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Lecture# Curves in Space: Parametric Equations and Surfaces

Description

This lecture covers the equations for curves and surfaces in space, including parametric and particular surfaces. It explains how to calculate the length of a curve between two points and introduces the concept of surfaces of revolution. The instructor demonstrates how to determine the equation of a plane and discusses the normal vector. Additionally, the lecture explores parametric equations of surfaces of revolution and the concept of sweeping a curve around a fixed axis.

Official source

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In course

Instructor

MATH-189: Mathematics

Ce cours a pour but de donner les fondements de mathématiques nécessaires à l'architecte contemporain évoluant dans une école polytechnique.

Related concepts (144)

Curve

In mathematics, a curve (also called a curved line in older texts) is an object similar to a line, but that does not have to be straight. Intuitively, a curve may be thought of as the trace left by a moving point. This is the definition that appeared more than 2000 years ago in Euclid's Elements: "The [curved] line is [...] the first species of quantity, which has only one dimension, namely length, without any width nor depth, and is nothing else than the flow or run of the point which [...

Algebraic curve

In mathematics, an affine algebraic plane curve is the zero set of a polynomial in two variables. A projective algebraic plane curve is the zero set in a projective plane of a homogeneous polynomial in three variables. An affine algebraic plane curve can be completed in a projective algebraic plane curve by homogenizing its defining polynomial. Conversely, a projective algebraic plane curve of homogeneous equation h(x, y, t) = 0 can be restricted to the affine algebraic plane curve of equation h(x, y, 1) = 0.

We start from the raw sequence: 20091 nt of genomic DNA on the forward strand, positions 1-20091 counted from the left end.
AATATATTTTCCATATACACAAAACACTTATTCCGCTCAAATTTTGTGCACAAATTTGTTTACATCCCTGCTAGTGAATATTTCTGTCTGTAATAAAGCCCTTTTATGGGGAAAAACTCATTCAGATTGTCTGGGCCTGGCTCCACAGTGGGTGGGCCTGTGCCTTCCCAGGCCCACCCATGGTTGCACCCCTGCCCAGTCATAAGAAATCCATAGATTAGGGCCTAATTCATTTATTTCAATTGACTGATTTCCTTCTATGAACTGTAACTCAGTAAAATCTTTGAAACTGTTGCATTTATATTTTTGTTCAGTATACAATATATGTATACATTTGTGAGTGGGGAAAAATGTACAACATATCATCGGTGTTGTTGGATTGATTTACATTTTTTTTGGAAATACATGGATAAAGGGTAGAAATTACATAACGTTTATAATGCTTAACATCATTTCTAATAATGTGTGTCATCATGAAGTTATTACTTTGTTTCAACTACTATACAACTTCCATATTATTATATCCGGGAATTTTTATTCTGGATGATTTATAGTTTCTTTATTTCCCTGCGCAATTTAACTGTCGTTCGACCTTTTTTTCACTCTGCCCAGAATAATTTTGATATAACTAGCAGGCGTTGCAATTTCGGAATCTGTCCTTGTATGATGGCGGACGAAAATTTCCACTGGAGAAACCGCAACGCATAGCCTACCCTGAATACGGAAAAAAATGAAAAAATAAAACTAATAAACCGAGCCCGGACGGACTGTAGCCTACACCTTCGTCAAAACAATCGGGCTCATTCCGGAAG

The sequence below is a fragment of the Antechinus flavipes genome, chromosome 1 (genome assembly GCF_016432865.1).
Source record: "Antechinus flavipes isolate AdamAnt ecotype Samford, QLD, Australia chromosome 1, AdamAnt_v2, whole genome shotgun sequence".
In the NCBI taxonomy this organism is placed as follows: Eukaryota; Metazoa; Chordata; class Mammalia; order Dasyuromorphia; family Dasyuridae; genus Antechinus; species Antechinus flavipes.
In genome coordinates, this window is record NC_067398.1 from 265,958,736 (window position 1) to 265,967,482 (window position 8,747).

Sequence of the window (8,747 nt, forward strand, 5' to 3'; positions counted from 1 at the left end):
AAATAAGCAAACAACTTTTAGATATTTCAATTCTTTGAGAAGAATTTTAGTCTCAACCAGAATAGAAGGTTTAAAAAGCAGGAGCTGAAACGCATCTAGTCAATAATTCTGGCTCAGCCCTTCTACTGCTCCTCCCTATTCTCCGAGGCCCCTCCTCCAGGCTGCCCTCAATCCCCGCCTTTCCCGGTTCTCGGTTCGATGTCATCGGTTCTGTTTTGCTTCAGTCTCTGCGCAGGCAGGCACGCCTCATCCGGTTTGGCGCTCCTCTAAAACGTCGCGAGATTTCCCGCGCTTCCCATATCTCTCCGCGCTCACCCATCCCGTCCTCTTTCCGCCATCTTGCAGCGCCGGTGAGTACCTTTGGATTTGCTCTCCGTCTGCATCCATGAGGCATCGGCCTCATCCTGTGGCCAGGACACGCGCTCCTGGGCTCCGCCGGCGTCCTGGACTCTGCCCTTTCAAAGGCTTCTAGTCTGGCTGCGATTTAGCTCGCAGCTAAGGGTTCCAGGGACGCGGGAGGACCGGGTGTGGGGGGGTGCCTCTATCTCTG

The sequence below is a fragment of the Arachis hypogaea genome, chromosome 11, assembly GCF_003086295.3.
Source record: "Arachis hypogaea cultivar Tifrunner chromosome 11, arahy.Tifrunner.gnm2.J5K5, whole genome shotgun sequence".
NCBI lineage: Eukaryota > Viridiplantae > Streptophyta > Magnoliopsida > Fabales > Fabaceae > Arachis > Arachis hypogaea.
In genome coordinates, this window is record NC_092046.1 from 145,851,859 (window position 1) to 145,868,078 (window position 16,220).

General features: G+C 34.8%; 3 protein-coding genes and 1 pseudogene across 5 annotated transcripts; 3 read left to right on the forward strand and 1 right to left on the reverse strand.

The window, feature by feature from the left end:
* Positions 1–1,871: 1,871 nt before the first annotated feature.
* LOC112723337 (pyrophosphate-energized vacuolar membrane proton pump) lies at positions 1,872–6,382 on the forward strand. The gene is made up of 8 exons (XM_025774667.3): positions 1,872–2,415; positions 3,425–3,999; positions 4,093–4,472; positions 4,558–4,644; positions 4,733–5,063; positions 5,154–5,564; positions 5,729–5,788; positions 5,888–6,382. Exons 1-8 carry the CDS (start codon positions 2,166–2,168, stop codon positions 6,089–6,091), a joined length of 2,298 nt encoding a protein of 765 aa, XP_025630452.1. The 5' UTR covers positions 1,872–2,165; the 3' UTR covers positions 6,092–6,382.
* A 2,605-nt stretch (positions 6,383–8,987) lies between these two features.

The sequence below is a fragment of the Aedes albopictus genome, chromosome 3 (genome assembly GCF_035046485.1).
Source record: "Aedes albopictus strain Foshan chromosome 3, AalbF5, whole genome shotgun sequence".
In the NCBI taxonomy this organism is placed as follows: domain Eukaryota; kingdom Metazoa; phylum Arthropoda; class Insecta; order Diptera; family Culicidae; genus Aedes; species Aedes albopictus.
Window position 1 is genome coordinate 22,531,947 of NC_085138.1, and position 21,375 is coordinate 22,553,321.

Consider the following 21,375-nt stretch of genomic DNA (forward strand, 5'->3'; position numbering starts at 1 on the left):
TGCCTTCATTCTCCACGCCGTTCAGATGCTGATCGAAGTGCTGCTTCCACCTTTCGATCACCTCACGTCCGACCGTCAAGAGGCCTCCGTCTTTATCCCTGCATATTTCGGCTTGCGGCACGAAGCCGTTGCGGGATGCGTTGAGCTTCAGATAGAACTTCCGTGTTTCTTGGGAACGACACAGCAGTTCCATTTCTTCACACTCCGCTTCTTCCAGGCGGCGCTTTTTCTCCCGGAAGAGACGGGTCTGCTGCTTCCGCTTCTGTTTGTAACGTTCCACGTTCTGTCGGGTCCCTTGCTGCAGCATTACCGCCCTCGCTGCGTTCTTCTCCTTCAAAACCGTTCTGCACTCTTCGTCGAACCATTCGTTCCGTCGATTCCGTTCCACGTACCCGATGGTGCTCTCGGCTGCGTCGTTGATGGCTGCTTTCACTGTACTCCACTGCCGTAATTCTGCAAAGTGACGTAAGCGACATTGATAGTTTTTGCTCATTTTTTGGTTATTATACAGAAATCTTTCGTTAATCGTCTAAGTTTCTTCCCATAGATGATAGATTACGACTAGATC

Differentiable curve

Differential geometry of curves is the branch of geometry that deals with smooth curves in the plane and the Euclidean space by methods of differential and integral calculus. Many specific curves have been thoroughly investigated using the synthetic approach. Differential geometry takes another path: curves are represented in a parametrized form, and their geometric properties and various quantities associated with them, such as the curvature and the arc length, are expressed via derivatives and integrals using vector calculus.

Elliptic curve

In mathematics, an elliptic curve is a smooth, projective, algebraic curve of genus one, on which there is a specified point O. An elliptic curve is defined over a field K and describes points in K^2, the Cartesian product of K with itself. If the field's characteristic is different from 2 and 3, then the curve can be described as a plane algebraic curve which consists of solutions (x, y) for: for some coefficients a and b in K. The curve is required to be non-singular, which means that the curve has no cusps or self-intersections.

Parametric equation

In mathematics, a parametric equation defines a group of quantities as functions of one or more independent variables called parameters. Parametric equations are commonly used to express the coordinates of the points that make up a geometric object such as a curve or surface, called parametric curve and parametric surface, respectively. In such cases, the equations are collectively called a parametric representation, or parametric system, or parameterization (alternatively spelled as parametrisation) of the object.

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Surface Integrals: Regular ParametrizationMATH-201: Analysis III

Covers surface integrals with a focus on regular parametrization and the importance of understanding the normal vector.

Topology of Riemann SurfacesMATH-410: Riemann surfaces

Covers the topology of Riemann surfaces, focusing on orientation and orientability.

Differential Geometry: Parametric Curves & SurfacesCS-457: Geometric computing

Introduces the basics of differential geometry for parametric curves and surfaces, covering curvature, tangent vectors, and surface optimization.